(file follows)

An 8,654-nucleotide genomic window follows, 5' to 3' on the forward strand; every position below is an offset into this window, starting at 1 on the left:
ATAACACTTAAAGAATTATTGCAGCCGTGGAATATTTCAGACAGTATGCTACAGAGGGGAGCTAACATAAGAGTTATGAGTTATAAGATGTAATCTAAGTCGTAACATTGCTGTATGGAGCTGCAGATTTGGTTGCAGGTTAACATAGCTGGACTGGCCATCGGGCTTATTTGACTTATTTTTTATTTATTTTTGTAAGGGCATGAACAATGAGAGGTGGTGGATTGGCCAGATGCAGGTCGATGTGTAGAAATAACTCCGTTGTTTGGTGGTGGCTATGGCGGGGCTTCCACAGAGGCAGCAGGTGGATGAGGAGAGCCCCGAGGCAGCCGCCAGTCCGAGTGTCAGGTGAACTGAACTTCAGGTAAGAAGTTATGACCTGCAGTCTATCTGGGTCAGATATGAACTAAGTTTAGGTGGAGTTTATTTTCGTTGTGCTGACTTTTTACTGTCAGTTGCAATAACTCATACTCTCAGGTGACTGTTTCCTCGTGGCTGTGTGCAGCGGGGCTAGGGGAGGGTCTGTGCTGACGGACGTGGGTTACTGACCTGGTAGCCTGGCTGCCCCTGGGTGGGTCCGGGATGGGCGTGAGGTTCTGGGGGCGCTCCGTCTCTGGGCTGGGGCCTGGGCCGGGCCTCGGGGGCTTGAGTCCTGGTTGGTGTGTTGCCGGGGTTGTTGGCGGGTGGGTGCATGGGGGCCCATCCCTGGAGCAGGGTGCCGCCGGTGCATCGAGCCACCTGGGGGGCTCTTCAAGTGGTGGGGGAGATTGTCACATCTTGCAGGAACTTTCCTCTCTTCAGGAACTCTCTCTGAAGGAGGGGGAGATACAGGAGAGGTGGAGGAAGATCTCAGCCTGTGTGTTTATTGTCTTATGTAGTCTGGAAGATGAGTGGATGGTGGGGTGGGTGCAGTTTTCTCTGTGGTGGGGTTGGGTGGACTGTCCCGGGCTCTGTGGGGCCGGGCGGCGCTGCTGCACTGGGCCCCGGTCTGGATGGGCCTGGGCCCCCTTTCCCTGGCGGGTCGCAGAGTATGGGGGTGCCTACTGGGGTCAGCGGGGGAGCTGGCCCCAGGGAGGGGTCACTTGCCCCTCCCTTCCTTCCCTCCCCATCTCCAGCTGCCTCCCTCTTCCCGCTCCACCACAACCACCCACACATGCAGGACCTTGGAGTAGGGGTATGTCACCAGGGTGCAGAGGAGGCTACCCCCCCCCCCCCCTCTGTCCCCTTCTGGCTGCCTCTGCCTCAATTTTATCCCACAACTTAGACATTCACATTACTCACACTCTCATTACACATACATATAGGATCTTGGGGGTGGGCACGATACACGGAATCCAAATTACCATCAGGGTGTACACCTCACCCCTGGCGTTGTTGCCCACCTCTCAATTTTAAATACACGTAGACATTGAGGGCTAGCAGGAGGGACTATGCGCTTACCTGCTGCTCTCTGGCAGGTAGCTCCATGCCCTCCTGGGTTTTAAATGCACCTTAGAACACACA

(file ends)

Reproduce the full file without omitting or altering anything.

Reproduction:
An 8,654-nucleotide genomic window follows, 5' to 3' on the forward strand; every position below is an offset into this window, starting at 1 on the left:
ATAACACTTAAAGAATTATTGCAGCCGTGGAATATTTCAGACAGTATGCTACAGAGGGGAGCTAACATAAGAGTTATGAGTTATAAGATGTAATCTAAGTCGTAACATTGCTGTATGGAGCTGCAGATTTGGTTGCAGGTTAACATAGCTGGACTGGCCATCGGGCTTATTTGACTTATTTTTTATTTATTTTTGTAAGGGCATGAACAATGAGAGGTGGTGGATTGGCCAGATGCAGGTCGATGTGTAGAAATAACTCCGTTGTTTGGTGGTGGCTATGGCGGGGCTTCCACAGAGGCAGCAGGTGGATGAGGAGAGCCCCGAGGCAGCCGCCAGTCCGAGTGTCAGGTGAACTGAACTTCAGGTAAGAAGTTATGACCTGCAGTCTATCTGGGTCAGATATGAACTAAGTTTAGGTGGAGTTTATTTTCGTTGTGCTGACTTTTTACTGTCAGTTGCAATAACTCATACTCTCAGGTGACTGTTTCCTCGTGGCTGTGTGCAGCGGGGCTAGGGGAGGGTCTGTGCTGACGGACGTGGGTTACTGACCTGGTAGCCTGGCTGCCCCTGGGTGGGTCCGGGATGGGCGTGAGGTTCTGGGGGCGCTCCGTCTCTGGGCTGGGGCCTGGGCCGGGCCTCGGGGGCTTGAGTCCTGGTTGGTGTGTTGCCGGGGTTGTTGGCGGGTGGGTGCATGGGGGCCCATCCCTGGAGCAGGGTGCCGCCGGTGCATCGAGCCACCTGGGGGGCTCTTCAAGTGGTGGGGGAGATTGTCACATCTTGCAGGAACTTTCCTCTCTTCAGGAACTCTCTCTGAAGGAGGGGGAGATACAGGAGAGGTGGAGGAAGATCTCAGCCTGTGTGTTTATTGTCTTATGTAGTCTGGAAGATGAGTGGATGGTGGGGTGGGTGCAGTTTTCTCTGTGGTGGGGTTGGGTGGACTGTCCCGGGCTCTGTGGGGCCGGGCGGCGCTGCTGCACTGGGCCCCGGTCTGGATGGGCCTGGGCCCCCTTTCCCTGGCGGGTCGCAGAGTATGGGGGTGCCTACTGGGGTCAGCGGGGGAGCTGGCCCCAGGGAGGGGTCACTTGCCCCTCCCTTCCTTCCCTCCCCATCTCCAGCTGCCTCCCTCTTCCCGCTCCACCACAACCACCCACACATGCAGGACCTTGGAGTAGGGGTATGTCACCAGGGTGCAGAGGAGGCTACCCCCCCCCCCCCCTCTGTCCCCTTCTGGCTGCCTCTGCCTCAATTTTATCCCACAACTTAGACATTCACATTACTCACACTCTCATTACACATACATATAGGATCTTGGGGGTGGGCACGATACACGGAATCCAAATTACCATCAGGGTGTACACCTCACCCCTGGCGTTGTTGCCCACCTCTCAATTTTAAATACACGTAGACATTGAGGGCTAGCAGGAGGGACTATGCGCTTACCTGCTGCTCTCTGGCAGGTAGCTCCATGCCCTCCTGGGTTTTAAATGCACCTTAGAACACACA